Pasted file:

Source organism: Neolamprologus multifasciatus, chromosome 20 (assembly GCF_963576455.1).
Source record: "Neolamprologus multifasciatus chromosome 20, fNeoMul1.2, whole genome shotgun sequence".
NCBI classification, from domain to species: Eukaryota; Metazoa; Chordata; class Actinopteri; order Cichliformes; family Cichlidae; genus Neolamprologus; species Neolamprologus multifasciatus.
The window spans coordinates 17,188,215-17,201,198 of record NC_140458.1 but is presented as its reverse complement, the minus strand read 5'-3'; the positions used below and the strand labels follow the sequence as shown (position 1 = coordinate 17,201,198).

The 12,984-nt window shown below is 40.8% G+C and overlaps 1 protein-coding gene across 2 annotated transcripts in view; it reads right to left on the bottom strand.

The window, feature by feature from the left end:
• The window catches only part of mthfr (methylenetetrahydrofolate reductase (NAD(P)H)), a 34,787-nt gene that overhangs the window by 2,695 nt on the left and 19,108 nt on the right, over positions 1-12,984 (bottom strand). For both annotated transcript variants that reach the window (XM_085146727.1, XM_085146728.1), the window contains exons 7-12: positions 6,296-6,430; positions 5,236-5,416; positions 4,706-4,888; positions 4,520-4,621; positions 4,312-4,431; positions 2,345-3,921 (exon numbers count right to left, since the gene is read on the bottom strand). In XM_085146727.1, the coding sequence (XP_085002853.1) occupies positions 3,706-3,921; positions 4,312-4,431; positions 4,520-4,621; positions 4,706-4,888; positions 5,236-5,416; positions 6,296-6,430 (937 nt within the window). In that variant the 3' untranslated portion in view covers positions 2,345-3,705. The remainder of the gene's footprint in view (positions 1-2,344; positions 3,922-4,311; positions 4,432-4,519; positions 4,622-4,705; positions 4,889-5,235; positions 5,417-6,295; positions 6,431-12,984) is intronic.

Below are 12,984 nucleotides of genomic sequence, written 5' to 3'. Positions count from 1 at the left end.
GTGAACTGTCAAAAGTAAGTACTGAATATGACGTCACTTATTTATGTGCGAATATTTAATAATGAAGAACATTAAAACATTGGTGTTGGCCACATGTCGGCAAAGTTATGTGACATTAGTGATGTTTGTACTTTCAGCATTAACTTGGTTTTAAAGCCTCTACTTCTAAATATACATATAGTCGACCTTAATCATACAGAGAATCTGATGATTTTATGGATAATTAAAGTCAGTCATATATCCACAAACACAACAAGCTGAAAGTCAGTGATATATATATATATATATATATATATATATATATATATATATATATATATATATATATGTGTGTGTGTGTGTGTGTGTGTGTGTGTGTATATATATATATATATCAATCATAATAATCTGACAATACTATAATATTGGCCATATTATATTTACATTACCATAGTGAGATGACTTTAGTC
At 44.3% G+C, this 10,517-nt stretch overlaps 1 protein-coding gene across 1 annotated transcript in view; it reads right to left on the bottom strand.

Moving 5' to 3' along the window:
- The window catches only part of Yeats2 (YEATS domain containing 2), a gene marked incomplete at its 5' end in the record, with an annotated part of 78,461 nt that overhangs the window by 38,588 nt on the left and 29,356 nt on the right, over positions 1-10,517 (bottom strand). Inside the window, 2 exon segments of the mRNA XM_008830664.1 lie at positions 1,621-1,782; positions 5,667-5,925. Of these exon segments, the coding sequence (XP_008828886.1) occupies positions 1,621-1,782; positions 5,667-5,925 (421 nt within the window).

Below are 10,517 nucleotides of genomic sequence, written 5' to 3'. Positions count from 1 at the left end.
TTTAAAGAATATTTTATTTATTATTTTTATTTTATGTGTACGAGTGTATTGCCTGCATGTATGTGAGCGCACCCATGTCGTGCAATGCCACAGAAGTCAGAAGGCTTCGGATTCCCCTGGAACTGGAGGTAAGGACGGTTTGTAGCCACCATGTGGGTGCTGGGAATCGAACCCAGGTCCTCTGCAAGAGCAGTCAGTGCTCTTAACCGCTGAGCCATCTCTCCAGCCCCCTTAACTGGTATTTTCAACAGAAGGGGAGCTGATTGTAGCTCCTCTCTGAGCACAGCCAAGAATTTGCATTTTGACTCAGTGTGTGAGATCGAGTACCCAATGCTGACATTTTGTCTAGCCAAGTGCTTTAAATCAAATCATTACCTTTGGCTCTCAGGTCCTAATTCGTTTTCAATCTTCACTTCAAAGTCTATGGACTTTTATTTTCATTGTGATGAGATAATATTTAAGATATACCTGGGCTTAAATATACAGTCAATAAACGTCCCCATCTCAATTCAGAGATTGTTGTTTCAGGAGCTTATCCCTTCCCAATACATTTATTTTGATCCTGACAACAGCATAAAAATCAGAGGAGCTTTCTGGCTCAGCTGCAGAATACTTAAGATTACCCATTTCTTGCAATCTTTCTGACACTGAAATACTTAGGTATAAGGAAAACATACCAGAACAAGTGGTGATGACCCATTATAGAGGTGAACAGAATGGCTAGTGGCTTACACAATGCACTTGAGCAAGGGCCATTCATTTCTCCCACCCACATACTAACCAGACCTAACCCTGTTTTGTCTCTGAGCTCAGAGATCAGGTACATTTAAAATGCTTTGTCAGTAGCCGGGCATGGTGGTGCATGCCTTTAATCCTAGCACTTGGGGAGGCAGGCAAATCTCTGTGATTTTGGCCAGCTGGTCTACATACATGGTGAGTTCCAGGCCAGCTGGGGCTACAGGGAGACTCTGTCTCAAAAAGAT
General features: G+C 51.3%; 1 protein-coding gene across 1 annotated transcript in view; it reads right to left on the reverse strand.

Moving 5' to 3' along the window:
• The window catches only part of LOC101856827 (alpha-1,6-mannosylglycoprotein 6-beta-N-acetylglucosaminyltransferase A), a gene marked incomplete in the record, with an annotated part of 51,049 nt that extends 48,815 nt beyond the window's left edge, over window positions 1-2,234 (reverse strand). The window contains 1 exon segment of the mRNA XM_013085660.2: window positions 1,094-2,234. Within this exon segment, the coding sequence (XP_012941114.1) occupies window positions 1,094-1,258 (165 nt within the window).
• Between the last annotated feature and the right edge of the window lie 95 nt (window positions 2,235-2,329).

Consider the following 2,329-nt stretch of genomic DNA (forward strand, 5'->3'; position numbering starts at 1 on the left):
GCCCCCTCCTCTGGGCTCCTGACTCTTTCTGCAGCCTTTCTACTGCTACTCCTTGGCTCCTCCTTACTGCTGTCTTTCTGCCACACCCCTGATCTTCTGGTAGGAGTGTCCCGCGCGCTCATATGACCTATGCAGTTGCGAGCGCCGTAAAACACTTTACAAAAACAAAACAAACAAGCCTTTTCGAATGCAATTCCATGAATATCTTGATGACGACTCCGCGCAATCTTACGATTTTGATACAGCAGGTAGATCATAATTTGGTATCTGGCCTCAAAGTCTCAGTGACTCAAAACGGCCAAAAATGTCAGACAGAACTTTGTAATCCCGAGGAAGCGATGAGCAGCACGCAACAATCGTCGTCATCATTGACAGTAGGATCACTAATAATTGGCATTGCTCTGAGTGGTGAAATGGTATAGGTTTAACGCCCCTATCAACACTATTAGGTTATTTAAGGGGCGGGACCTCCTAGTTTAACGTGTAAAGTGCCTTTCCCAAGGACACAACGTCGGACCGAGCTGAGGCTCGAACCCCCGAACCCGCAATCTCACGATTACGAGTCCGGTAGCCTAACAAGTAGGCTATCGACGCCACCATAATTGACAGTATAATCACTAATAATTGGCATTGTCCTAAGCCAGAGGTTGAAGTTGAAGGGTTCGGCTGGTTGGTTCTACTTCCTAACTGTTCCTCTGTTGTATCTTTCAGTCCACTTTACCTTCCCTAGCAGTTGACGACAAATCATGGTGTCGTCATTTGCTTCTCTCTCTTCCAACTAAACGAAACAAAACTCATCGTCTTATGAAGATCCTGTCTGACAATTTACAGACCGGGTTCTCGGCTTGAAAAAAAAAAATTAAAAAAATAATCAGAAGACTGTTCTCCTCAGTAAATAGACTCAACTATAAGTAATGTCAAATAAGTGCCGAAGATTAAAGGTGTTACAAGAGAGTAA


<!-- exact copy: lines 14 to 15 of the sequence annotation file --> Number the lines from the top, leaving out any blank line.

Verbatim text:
TTTAAAGAATATTTTATTTATTATTTTTATTTTATGTGTACGAGTGTATTGCCTGCATGTATGTGAGCGCACCCATGTCGTGCAATGCCACAGAAGTCAGAAGGCTTCGGATTCCCCTGGAACTGGAGGTAAGGACGGTTTGTAGCCACCATGTGGGTGCTGGGAATCGAACCCAGGTCCTCTGCAAGAGCAGTCAGTGCTCTTAACCGCTGAGCCATCTCTCCAGCCCCCTTAACTGGTATTTTCAACAGAAGGGGAGCTGATTGTAGCTCCTCTCTGAGCACAGCCAAGAATTTGCATTTTGACTCAGTGTGTGAGATCGAGTACCCAATGCTGACATTTTGTCTAGCCAAGTGCTTTAAATCAAATCATTACCTTTGGCTCTCAGGTCCTAATTCGTTTTCAATCTTCACTTCAAAGTCTATGGACTTTTATTTTCATTGTGATGAGATAATATTTAAGATATACCTGGGCTTAAATATACAGTCAATAAACGTCCCCATCTCAATTCAGAGATTGTTGTTTCAGGAGCTTATCCCTTCCCAATACATTTATTTTGATCCTGACAACAGCATAAAAATCAGAGGAGCTTTCTGGCTCAGCTGCAGAATACTTAAGATTACCCATTTCTTGCAATCTTTCTGACACTGAAATACTTAGGTATAAGGAAAACATACCAGAACAAGTGGTGATGACCCATTATAGAGGTGAACAGAATGGCTAGTGGCTTACACAATGCACTTGAGCAAGGGCCATTCATTTCTCCCACCCACATACTAACCAGACCTAACCCTGTTTTGTCTCTGAGCTCAGAGATCAGGTACATTTAAAATGCTTTGTCAGTAGCCGGGCATGGTGGTGCATGCCTTTAATCCTAGCACTTGGGGAGGCAGGCAAATCTCTGTGATTTTGGCCAGCTGGTCTACATACATGGTGAGTTCCAGGCCAGCTGGGGCTACAGGGAGACTCTGTCTCAAAAAGAT
General features: G+C 51.3%; 1 protein-coding gene across 1 annotated transcript in view; it reads right to left on the reverse strand.